March 2, 2011 |
"Troubadours: Carole King, James Taylor and the Rise of the Singer-Songwriter," a presentation of "American Masters" that airs Wednesday on KOCE, tells the story of the crowd that haunted Doug Weston's Troubadour in the late '60s and early '70s, the music they made, and (to a lesser extent) the mischief. The film, which seems to be built backwards from the reunion concerts Taylor and King performed at the West Hollywood club to mark its 50th anniversary (and the subsequent arena tour they undertook last year)
March 31, 1993 |
T he record industry loses one of its icons today when Joe Smith retires as president and chief executive officer of Capitol-EMI Music. Smith's career roughly spans the rock 'n' roll era. After years as a disc jockey, he spent 1961-1983 as an executive at Warner Bros. Records and Elektra/Asylum Records, where he had an up-close view of the pop culture revolution. Among the acts he helped sign: the Grateful Dead, Jimi Hendrix and James Taylor.
December 24, 2012
Pop & Hiss weighs in on the most notable music moments of the year. L.A. owns 2012: Our fair city never lacks for great rising artists, but rarely have two locals so dominated the national conversation with groundbreaking, major-label albums. Kendrick Lamar's “good kid, m.A.A.d city” and Frank Ocean's “Channel Orange” each commanded the country's attention -- Ocean, for both his brave coming-out and for his sheer skill; Lamar for taking the legacy of L.A. gangsta rap and turning it on its ear with a finely observed (and still banging)
July 29, 1996 |
If J.J. Cale wrote recipes instead of songs, each one would call for cooking at a simmer, never a boil. This notoriously laid-back native Oklahoman showed Saturday at the Coach House that, contrary to the hedonistic vow of his most famous song, "After Midnight," a rocker needn't "let it all hang out" to put on a performance that's tasty and full of juice.
September 27, 1991 |
If the domain of country music were one big metropolis, Nashville would be a moneyed, well-ordered neighborhood founded on commerce and convention, while Austin, Tex., would be a bohemian loft district across the tracks, full of scruffy, art-first eccentrics with holes in their pants. Hal Ketchum is the latest member of the Texas bohemian school to try life on the other side of the tracks.
May 6, 1988 |
J.D. Souther, Karla Bonoff and a good, efficient desalination process probably could alter the ecological future of Southern California. Harness the tear-jerking potential of these two quintessential exponents of mellow, '70s-vintage L.A. songwriting, and the region would be drought-proof.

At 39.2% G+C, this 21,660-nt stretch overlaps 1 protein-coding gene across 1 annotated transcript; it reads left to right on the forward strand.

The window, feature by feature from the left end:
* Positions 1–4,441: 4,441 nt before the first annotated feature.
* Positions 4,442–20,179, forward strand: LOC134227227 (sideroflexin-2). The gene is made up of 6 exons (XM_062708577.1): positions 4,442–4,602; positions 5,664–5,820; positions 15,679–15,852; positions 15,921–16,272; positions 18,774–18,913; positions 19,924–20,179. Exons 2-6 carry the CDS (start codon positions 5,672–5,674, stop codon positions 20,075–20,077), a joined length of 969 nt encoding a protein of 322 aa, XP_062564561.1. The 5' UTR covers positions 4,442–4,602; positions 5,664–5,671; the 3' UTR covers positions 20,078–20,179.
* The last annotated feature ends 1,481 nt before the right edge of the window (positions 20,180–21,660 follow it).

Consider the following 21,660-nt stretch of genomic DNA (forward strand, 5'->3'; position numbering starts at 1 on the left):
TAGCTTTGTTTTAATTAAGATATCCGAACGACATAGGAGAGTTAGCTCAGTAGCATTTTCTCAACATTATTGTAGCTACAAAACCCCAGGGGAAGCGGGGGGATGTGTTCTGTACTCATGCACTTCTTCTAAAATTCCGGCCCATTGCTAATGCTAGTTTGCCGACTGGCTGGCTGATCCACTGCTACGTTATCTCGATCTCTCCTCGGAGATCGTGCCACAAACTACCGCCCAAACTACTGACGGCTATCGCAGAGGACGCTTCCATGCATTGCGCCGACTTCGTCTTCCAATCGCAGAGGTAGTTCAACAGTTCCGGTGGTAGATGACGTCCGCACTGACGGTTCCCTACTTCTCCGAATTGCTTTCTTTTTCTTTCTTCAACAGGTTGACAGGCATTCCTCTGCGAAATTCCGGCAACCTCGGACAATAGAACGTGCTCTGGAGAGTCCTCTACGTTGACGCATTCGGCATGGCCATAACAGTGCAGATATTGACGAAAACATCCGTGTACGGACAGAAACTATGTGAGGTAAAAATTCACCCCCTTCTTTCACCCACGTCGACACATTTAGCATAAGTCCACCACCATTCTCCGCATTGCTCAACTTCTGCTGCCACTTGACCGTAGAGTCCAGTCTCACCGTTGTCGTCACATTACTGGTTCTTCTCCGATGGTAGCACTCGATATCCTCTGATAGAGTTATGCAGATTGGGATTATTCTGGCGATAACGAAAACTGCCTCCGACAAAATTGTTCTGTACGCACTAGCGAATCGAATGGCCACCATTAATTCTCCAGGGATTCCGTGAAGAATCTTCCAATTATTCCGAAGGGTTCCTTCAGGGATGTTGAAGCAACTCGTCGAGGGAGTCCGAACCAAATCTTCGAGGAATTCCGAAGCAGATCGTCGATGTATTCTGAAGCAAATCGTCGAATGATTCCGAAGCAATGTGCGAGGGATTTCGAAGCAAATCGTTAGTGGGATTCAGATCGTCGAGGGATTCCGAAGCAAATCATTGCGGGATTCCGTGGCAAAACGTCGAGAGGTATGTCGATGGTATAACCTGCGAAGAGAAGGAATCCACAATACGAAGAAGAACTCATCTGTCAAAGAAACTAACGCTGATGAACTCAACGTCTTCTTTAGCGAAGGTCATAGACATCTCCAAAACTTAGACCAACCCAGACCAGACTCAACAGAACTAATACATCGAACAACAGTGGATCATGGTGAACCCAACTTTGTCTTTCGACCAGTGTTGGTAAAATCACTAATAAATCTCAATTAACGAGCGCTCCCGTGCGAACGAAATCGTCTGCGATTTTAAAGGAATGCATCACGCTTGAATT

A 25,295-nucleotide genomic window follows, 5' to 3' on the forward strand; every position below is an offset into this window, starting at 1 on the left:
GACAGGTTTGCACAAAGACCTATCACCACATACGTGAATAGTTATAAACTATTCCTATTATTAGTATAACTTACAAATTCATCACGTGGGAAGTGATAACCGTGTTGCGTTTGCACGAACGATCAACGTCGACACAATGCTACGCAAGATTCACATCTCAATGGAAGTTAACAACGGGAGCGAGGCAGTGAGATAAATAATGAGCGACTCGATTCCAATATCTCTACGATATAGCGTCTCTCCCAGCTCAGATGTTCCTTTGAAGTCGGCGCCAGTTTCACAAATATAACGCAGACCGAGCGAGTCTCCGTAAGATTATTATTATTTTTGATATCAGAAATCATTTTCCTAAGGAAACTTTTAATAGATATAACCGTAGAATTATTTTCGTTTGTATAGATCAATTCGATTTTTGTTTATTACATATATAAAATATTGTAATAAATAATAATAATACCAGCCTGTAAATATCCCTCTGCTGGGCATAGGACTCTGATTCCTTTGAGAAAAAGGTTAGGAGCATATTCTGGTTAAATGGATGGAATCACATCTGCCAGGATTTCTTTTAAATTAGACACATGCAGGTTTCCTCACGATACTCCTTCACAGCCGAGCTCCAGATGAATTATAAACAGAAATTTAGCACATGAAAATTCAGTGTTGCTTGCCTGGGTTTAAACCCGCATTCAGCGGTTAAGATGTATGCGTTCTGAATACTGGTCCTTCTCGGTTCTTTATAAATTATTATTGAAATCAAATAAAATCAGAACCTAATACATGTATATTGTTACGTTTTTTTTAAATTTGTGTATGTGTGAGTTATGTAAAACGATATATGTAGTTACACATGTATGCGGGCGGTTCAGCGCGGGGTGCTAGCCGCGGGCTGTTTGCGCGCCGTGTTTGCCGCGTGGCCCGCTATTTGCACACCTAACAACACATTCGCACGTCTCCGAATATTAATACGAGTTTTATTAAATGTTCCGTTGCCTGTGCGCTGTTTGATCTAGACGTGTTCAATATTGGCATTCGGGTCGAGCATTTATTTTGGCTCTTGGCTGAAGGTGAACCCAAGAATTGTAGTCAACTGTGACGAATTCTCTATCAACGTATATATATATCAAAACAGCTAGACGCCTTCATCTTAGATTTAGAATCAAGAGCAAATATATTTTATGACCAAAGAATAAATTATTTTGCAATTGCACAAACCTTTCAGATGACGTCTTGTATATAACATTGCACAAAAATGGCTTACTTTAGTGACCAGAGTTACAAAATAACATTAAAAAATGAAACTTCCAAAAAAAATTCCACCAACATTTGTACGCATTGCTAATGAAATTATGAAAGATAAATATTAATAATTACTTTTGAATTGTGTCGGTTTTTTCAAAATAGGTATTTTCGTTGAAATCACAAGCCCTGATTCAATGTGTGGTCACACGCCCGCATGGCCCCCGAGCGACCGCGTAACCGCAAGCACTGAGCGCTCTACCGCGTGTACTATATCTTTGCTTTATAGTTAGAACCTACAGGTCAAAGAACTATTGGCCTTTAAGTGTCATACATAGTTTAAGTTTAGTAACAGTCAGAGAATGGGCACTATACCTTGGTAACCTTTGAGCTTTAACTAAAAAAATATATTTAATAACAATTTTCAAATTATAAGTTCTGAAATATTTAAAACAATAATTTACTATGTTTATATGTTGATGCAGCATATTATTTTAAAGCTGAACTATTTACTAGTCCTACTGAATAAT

December 8, 1988 |
Roy Orbison sang about loneliness and heartache with an intensity and poignancy perhaps unequalled in rock--and his death leaves the rock world itself a little lonelier. The only thing about Orbison that overshadowed his greatness was his niceness. In a field where gimmick and swagger often contribute to stardom as much as talent, Orbison was a singer who earned his place in the Rock and Roll Hall of Fame.
CALIFORNIA | LOCAL
July 6, 1990 |
Frank Casado, owner of Melrose Avenue's Lucy's El Adobe Cafe, who fed and advised politicians, actors, rock musicians and others, died Thursday after an eight-month battle with lung cancer. He was 66. His daughter, Patricia, said Casado died of congestive heart failure at 1 p.m. in the Hospital of the Good Samaritan with his wife and restaurant co-owner, Lucy, and actress Betty Thomas at his side. "He was a mentor to all these people," his daughter said.
November 25, 1986 |
Jack Tempchin's career is a lot like television's "Wheel of Fortune." It goes around in cycles: solo artist, songwriter, band leader. Solo artist, songwriter, band leader. And most every time the wheel stops, there's a winner--particularly the second time around. As a solo artist, Tempchin, now 39, first made a name for himself in the late 1960s on the local coffeehouse circuit. The next time he went out on his own, a decade later, he found even greater success.
CALIFORNIA | LOCAL
July 11, 1990 |
Lucy Casado was trying. Her smile was forced, her eyes were sad. She looked, for a moment, all alone in the crowded restaurant that bears her name. How are you? she was asked. "I'm faking it," she admitted. She tried harder. "No, don't say that. . . . I am among the most loving, biggest family that Frank and I ever had. It was just wonderful today." After 42 years of marriage, Lucy Casado had every right to her sadness, but Frank wouldn't have wanted it that way.